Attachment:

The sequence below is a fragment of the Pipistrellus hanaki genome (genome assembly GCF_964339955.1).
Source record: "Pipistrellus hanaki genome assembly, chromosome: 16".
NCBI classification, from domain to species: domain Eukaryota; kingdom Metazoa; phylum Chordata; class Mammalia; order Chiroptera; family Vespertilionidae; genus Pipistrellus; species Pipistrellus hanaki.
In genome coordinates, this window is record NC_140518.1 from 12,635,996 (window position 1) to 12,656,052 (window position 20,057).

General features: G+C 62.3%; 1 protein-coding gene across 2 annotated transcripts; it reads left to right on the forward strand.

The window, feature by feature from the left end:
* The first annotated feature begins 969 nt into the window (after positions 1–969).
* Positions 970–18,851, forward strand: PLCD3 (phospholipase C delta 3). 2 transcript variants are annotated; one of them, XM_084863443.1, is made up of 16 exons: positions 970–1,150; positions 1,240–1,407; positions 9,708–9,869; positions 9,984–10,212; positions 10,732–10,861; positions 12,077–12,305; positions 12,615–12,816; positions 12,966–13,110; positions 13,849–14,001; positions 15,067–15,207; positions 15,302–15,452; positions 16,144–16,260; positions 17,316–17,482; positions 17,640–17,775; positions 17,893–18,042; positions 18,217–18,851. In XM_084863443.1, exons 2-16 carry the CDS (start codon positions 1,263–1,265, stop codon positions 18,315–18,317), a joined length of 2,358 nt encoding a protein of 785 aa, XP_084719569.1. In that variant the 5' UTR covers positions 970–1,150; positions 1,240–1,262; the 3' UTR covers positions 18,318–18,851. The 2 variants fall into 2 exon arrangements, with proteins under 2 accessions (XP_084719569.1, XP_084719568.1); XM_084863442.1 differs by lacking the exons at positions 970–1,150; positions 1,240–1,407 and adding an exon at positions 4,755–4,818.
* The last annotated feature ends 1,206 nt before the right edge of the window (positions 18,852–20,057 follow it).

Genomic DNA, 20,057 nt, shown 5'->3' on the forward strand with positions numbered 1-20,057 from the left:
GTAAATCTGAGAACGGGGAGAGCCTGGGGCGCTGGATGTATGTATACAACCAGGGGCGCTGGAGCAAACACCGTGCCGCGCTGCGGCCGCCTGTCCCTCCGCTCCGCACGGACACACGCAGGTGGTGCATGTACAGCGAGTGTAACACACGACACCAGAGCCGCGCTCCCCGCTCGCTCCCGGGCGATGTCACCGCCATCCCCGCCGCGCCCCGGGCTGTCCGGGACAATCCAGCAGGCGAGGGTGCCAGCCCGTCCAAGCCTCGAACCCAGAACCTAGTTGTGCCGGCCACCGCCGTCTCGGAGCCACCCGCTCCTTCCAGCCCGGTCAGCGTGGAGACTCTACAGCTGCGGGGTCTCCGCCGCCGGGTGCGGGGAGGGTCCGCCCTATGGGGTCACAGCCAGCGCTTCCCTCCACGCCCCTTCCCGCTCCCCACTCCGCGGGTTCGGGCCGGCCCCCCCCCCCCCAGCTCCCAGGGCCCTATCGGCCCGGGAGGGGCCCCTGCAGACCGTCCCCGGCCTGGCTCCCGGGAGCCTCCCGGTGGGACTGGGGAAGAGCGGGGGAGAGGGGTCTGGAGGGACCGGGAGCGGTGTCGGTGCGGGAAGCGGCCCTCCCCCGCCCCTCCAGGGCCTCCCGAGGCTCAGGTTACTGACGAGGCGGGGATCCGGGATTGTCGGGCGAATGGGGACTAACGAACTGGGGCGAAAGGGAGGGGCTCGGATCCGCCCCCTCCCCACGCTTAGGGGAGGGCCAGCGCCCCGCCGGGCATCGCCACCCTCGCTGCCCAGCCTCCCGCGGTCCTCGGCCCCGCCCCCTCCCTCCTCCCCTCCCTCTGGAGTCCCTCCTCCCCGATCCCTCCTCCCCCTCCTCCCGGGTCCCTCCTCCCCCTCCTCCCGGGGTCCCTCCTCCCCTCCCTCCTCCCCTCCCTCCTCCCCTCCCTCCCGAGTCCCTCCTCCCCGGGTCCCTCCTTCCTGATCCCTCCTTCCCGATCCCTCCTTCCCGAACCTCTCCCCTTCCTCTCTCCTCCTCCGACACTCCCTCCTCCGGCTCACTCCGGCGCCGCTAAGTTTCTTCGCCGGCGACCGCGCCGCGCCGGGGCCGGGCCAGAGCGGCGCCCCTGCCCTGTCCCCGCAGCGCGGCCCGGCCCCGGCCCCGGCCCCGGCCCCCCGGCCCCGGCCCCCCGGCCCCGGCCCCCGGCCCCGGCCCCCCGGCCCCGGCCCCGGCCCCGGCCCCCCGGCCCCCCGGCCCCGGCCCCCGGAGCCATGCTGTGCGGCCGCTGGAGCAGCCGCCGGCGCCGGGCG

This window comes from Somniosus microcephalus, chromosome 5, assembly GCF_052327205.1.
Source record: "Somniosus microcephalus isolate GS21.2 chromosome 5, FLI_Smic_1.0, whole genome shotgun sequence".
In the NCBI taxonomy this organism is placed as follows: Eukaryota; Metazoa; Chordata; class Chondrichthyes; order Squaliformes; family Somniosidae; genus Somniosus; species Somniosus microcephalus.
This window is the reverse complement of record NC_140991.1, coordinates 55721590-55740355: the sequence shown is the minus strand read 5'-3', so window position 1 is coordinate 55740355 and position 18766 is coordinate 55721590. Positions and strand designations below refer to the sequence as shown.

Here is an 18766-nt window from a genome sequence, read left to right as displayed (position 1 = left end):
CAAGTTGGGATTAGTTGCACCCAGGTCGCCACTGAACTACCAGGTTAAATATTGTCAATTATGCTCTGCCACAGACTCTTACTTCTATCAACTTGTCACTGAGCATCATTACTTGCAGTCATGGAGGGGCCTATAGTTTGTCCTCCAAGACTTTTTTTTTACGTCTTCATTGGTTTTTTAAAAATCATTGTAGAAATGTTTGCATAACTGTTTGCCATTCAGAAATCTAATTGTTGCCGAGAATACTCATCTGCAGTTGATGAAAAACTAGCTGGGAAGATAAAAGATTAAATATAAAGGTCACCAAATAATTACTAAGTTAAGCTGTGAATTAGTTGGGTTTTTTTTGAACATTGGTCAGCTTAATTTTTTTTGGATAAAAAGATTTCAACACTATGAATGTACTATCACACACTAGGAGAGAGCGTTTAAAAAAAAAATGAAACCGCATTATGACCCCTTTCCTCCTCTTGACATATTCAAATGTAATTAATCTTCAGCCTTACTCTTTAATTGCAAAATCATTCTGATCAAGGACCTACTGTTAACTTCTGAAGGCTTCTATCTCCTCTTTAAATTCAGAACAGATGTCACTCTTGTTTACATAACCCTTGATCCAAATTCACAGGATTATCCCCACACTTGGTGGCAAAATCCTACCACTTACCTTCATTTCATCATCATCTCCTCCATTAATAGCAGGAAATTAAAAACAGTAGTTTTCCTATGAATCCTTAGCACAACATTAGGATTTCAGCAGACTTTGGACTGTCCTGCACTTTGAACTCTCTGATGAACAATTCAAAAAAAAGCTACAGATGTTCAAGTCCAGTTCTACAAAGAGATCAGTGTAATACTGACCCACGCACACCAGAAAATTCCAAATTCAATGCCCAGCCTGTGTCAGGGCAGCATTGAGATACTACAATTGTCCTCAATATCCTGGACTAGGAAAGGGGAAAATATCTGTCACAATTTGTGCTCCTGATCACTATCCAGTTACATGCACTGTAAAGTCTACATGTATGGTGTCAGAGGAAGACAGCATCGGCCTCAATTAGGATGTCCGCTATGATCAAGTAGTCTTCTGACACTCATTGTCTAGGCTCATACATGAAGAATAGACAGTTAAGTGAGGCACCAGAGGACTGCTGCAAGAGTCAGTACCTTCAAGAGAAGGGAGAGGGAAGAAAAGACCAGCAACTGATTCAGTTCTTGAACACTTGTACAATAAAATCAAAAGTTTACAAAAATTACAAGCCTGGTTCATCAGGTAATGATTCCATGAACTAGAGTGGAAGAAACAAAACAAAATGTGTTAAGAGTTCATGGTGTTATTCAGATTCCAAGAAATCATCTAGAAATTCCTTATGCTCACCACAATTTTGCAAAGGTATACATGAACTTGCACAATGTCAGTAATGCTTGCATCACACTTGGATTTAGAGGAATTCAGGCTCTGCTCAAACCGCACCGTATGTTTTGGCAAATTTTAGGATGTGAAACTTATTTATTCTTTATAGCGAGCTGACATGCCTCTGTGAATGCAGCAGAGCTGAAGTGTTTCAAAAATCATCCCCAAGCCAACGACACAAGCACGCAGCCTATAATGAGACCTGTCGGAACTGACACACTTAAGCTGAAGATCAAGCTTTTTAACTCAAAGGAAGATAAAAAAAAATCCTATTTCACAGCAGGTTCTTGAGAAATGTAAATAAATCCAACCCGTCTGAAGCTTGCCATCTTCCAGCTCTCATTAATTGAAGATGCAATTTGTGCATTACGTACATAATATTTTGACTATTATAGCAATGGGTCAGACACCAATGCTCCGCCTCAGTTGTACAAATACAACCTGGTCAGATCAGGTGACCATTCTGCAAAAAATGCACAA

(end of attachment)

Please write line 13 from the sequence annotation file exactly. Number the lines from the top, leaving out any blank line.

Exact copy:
Source record: "Somniosus microcephalus isolate GS21.2 chromosome 5, FLI_Smic_1.0, whole genome shotgun sequence".